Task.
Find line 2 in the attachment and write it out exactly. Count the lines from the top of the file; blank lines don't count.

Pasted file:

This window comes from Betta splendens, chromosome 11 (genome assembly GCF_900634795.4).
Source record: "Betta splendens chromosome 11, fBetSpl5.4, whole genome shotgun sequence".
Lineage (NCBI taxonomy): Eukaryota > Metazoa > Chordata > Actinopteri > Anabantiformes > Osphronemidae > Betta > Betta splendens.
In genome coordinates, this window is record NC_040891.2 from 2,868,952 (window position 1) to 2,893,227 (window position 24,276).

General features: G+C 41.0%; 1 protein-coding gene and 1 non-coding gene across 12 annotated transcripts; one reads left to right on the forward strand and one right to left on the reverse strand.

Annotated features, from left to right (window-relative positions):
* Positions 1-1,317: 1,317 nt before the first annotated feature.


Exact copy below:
Source record: "Betta splendens chromosome 11, fBetSpl5.4, whole genome shotgun sequence".